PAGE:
Ice arena, multi-sport complex concept unveiled

A computer rendering of the Sports of the World concept.

By SCOTT AUST

Ice, ice, baby.

And soccer. And rugby.

Heck, even trampolines!

These are a few of the concepts pitched for the proposed “Sports of the World” complex included in the Garden City Star Bond project.

The Sports of the World complex, a roughly $31 million project, envisions a major multi-sport athletic complex, including indoor and outdoor facilities and stadium that can accommodate ice skating, hockey, soccer, rugby and more.

The proposed location is on approximately 32 acres east of Old Chicago and the Parrot Cove Water Park.

When completed, the complex, and the nearby retail development, will draw a broad segment of adult, youth and family visitors from the surrounding multi-state area, creating significant economic benefits.

The proposed facilities include:

* Garden City Ice Arena: A two ice rink facility and the centerpiece of the Sports of the World Complex, that will be the only year-round ice option between Wichita and the Colorado front range.

* Garden City World Field: A championship-level soccer and rugby stadium that will serve as the focal point for soccer in western Kansas.

* Garden City Fieldhouse and Jump Park: A two-court indoor youth soccer facility which will be designed to be convertible to host full gymnastic competitions. The Jump Park would be the only indoor trampoline park between Wichita and the Colorado Front Range.

* World Food Plaza: An indoor/outdoor plaza that can host events and festivals as well as provide concessions during minor league hockey and soccer games.

* Configurable fields: An area that can be used for various practices and game locations during tournaments.

* Headwater Plaza: A gateway leisure space for people to gather, featuring a small lake and stream that could be connected to additional future development.

What’s a STAR Bond?

A STAR Bond is a tax increment financing program that allows city governments to issue special revenue bonds that are repaid by local sales and use taxes within a designated district. The district establishes a baseline of tax receipts. As retail business increases within the district, the higher sales tax revenue above the baseline is called an increment and is used to finance the STAR Bond.

In 2014, the City of Garden City established a STAR Bond district covering about 312 acres of land, including the Schulman Crossing retail development, which includes 515,000 square feet of national and regional retailers, four restaurants, a 96 room hotel and an indoor water park. Since establishing the district, retail sales within the district have grown from about $39.5 million in 2014 to $72.1 million in 2016.

Lona DuVall, president of Finney County Economic Development Corp., stressed that the STAR Bond is not an additional sales tax.

“This is one of the few tools available to communities to build quality of life enhancements, and the great thing is there’s no additional tax to go shop in the STAR Bond district. It’s simply an opportunity to recapture dollars that would otherwise be going to the state,” she said.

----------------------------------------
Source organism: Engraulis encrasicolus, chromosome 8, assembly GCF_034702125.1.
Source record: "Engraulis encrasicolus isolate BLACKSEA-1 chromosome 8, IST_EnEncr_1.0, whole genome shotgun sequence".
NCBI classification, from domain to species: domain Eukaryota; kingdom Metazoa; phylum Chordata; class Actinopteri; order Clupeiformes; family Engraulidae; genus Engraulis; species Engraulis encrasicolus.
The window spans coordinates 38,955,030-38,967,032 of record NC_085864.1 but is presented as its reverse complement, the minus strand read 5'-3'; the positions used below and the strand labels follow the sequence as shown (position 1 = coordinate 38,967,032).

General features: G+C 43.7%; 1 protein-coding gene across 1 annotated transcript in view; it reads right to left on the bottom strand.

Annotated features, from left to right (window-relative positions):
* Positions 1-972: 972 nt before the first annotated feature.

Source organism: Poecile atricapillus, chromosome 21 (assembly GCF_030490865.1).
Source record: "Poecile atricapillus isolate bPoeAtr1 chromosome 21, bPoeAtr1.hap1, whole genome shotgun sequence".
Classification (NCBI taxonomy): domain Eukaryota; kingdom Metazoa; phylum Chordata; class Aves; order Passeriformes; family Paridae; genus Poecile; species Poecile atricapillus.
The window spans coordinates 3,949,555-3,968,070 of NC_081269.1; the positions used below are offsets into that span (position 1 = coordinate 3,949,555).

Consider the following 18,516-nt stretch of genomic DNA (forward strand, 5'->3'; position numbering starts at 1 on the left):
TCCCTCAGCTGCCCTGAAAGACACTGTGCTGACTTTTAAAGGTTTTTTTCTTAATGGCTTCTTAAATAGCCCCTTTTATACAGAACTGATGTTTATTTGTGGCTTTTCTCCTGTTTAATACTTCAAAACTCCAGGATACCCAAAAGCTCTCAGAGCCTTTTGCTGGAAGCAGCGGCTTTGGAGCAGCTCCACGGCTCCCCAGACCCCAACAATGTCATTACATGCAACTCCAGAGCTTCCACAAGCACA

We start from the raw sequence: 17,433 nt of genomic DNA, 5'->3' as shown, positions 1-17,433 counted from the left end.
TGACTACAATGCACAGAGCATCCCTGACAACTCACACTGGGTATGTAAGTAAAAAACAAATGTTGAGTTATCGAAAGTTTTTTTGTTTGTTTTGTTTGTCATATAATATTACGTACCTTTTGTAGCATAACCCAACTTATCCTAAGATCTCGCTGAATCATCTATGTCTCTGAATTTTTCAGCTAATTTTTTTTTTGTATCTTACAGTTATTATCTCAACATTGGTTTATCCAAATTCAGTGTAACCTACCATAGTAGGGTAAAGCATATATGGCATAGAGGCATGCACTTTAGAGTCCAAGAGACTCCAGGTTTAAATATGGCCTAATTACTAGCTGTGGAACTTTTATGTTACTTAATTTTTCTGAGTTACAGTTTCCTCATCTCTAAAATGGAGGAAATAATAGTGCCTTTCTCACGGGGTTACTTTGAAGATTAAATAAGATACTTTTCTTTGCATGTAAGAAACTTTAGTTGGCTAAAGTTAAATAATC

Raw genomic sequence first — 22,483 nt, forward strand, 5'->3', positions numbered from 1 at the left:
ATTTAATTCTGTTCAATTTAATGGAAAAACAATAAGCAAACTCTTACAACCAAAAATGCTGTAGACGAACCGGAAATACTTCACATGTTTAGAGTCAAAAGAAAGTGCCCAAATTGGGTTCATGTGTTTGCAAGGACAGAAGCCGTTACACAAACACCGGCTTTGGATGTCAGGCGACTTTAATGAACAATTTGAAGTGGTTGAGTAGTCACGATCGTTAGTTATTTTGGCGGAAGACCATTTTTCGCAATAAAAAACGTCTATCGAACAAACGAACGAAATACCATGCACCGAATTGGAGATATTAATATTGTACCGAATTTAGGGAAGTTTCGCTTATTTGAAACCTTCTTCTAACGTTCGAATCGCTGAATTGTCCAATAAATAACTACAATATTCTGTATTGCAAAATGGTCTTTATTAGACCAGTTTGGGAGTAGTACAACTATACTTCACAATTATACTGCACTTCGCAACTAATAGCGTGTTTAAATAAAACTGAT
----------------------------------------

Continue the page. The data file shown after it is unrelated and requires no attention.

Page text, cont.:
The planning commission reviewed the Sports of the World project plan and approved the proposed land use on Aug. 17. The city commission will review the project plan at its Sept. 5 meeting and may schedule the required public hearing concerning the proposal for the Oct. 17 meeting. If approved in October, the proposal would move on to the Kansas Department of Commerce for its blessing.

Feasibility study performed

As required by state law, a feasibility study was performed by a neutral consulting firm, Canyon Research Southwest, Inc., that includes retail and athletic facilities market studies, market impact study, revenue and cost analysis.

DuVall said the consultant’s study clearly showed there is an additional need for configurable fields which can be utilized for all field sports and a need for an ice facility.

“The study said we have existing demand for 13 fields and 2.4 ice rinks so we feel confident that this project will help to meet some of those needs within the community and the region,” she said.

According to the study, the project could generate about $82 million in annual sales and a total economic output of $115 million, along with creating nearly 1,100 direct and indirect jobs supporting an estimated annual payroll of $32.3 million.

The study projects that the project, coupled with adjacent retail attractions at Schulman Crossing, Heritage Inn and Suites and Parrot Cove, will draw nearly 1.2 million visitors per year, with roughly 35 percent coming from more than 100 miles away from Garden City.

Projects financed through STAR Bond financing derive revenue from the “increment” of state and local sales tax collected in the district that exceeds the base year revenue, which is calendar year 2014.

The total sales tax rate in the district is 8.65 percent, which includes both local and state. Of that, 7.24 percent is eligible for STAR Bond revenue. The study found there is sufficient revenue to cover bond debt over 20 years.

Because the district was created largely before the Schulman Crossing and Stone Development developments got underway, the sales tax base is already in place to support the Sports of the World Complex. Other Star Bond projects have built the attraction and hoped the retail base would develop to provide the revenue.

“We believe that it’s very positive that the retail is already so well developed. Instead of building a project with hopes of attracting enough retail to generate the sales tax needed to make this a viable project, we have the advantage of a proven record of sales in place,” DuVall said.